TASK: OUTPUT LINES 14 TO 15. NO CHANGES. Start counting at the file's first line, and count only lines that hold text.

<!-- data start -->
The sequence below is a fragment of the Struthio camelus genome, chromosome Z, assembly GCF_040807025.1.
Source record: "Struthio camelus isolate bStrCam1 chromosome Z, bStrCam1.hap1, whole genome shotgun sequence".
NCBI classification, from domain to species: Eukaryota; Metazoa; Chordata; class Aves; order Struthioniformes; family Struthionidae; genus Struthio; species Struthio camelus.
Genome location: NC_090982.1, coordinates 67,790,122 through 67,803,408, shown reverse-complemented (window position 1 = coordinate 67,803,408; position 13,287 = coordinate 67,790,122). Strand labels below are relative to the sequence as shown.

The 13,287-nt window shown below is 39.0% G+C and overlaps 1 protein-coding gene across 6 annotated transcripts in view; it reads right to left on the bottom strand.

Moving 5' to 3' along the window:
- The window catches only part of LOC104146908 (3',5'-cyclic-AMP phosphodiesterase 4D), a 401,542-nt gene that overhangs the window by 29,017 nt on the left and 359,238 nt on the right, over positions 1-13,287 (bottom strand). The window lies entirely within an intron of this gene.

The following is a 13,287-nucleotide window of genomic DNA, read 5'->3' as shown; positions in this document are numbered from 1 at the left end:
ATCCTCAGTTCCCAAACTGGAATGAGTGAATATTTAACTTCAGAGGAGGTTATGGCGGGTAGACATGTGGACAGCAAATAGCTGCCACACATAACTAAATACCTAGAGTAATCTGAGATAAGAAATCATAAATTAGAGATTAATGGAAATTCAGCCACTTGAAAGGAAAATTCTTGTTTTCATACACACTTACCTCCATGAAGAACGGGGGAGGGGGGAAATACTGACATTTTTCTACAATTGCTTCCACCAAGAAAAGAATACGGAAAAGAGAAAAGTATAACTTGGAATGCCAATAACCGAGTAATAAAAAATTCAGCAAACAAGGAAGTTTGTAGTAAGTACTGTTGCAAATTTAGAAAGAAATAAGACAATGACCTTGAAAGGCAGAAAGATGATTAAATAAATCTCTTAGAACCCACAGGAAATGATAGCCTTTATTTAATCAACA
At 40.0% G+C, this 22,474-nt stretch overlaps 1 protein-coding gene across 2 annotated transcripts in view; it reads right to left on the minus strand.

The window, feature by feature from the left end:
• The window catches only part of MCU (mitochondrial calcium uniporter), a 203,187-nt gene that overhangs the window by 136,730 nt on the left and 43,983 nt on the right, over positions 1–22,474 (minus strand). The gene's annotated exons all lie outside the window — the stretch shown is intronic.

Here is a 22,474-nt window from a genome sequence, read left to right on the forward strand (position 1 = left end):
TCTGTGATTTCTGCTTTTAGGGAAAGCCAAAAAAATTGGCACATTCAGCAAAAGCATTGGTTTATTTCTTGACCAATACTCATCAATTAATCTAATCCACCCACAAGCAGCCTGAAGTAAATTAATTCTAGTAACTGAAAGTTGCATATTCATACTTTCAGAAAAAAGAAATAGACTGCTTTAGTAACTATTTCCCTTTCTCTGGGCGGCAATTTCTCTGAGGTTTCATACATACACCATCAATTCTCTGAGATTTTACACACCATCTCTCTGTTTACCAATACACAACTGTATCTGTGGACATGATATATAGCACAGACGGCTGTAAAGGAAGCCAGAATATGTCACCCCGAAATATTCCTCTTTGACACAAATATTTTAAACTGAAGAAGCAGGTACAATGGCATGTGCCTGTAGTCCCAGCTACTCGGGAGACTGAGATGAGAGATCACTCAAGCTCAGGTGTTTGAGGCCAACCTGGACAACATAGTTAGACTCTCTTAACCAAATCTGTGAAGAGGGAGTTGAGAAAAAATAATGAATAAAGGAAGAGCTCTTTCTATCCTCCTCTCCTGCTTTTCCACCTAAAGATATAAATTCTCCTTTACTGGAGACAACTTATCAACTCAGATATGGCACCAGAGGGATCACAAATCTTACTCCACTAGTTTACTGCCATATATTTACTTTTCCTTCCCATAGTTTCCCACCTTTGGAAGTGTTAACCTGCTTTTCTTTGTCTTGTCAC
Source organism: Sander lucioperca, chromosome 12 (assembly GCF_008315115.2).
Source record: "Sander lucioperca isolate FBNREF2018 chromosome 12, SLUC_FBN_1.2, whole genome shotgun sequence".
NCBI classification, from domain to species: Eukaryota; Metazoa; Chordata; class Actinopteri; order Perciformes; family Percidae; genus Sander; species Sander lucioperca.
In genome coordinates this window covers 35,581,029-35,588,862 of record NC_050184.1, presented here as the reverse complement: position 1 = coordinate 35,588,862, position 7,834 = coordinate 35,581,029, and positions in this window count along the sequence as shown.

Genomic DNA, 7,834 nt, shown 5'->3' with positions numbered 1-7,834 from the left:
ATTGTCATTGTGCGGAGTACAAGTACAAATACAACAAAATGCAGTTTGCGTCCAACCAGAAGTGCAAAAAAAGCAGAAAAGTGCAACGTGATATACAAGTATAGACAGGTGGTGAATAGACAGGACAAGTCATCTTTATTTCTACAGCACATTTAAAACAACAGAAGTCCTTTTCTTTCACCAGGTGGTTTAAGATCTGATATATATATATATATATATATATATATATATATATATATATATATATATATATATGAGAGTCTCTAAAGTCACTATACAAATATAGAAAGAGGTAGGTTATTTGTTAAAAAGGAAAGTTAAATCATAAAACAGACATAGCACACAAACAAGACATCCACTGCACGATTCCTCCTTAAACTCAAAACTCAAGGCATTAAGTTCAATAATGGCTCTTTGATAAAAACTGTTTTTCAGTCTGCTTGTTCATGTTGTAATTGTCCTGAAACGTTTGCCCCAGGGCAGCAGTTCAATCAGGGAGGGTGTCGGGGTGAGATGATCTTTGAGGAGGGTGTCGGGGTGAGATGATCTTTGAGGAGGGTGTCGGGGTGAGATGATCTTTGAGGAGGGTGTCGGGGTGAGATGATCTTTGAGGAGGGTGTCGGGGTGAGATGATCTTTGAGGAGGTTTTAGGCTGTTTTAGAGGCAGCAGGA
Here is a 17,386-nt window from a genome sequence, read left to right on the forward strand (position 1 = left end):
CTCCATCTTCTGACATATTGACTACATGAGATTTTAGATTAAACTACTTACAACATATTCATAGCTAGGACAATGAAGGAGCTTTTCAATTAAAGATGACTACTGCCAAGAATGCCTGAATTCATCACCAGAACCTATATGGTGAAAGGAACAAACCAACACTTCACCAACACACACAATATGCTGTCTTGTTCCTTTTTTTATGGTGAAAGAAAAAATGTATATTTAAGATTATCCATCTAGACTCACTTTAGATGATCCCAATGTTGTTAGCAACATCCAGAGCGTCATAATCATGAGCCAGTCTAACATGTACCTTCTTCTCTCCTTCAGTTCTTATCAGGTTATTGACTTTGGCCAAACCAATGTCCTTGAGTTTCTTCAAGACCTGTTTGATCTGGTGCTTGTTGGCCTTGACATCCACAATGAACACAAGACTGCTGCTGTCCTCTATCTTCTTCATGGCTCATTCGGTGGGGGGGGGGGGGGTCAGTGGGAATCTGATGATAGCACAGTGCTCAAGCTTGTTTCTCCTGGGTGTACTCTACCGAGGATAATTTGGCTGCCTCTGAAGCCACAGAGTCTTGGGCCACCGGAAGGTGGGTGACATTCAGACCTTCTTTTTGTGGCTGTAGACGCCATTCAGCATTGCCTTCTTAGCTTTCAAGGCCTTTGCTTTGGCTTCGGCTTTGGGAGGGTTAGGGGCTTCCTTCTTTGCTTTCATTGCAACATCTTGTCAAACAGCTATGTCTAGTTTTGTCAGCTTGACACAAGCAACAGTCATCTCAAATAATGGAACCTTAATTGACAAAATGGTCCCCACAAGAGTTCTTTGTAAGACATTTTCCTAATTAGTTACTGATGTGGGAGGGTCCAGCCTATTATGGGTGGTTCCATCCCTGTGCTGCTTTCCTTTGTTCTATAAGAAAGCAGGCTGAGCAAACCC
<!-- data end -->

TCTGTGATTTCTGCTTTTAGGGAAAGCCAAAAAAATTGGCACATTCAGCAAAAGCATTGGTTTATTTCTTGACCAATACTCATCAATTAATCTAATCCACCCACAAGCAGCCTGAAGTAAATTAATTCTAGTAACTGAAAGTTGCATATTCATACTTTCAGAAAAAAGAAATAGACTGCTTTAGTAACTATTTCCCTTTCTCTGGGCGGCAATTTCTCTGAGGTTTCATACATACACCATCAATTCTCTGAGATTTTACACACCATCTCTCTGTTTACCAATACACAACTGTATCTGTGGACATGATATATAGCACAGACGGCTGTAAAGGAAGCCAGAATATGTCACCCCGAAATATTCCTCTTTGACACAAATATTTTAAACTGAAGAAGCAGGTACAATGGCATGTGCCTGTAGTCCCAGCTACTCGGGAGACTGAGATGAGAGATCACTCAAGCTCAGGTGTTTGAGGCCAACCTGGACAACATAGTTAGACTCTCTTAACCAAATCTGTGAAGAGGGAGTTGAGAAAAAATAATGAATAAAGGAAGAGCTCTTTCTATCCTCCTCTCCTGCTTTTCCACCTAAAGATATAAATTCTCCTTTACTGGAGACAACTTATCAACTCAGATATGGCACCAGAGGGATCACAAATCTTACTCCACTAGTTTACTGCCATATATTTACTTTTCCTTCCCATAGTTTCCCACCTTTGGAAGTGTTAACCTGCTTTTCTTTGTCTTGTCAC
Source organism: Sander lucioperca, chromosome 12 (assembly GCF_008315115.2).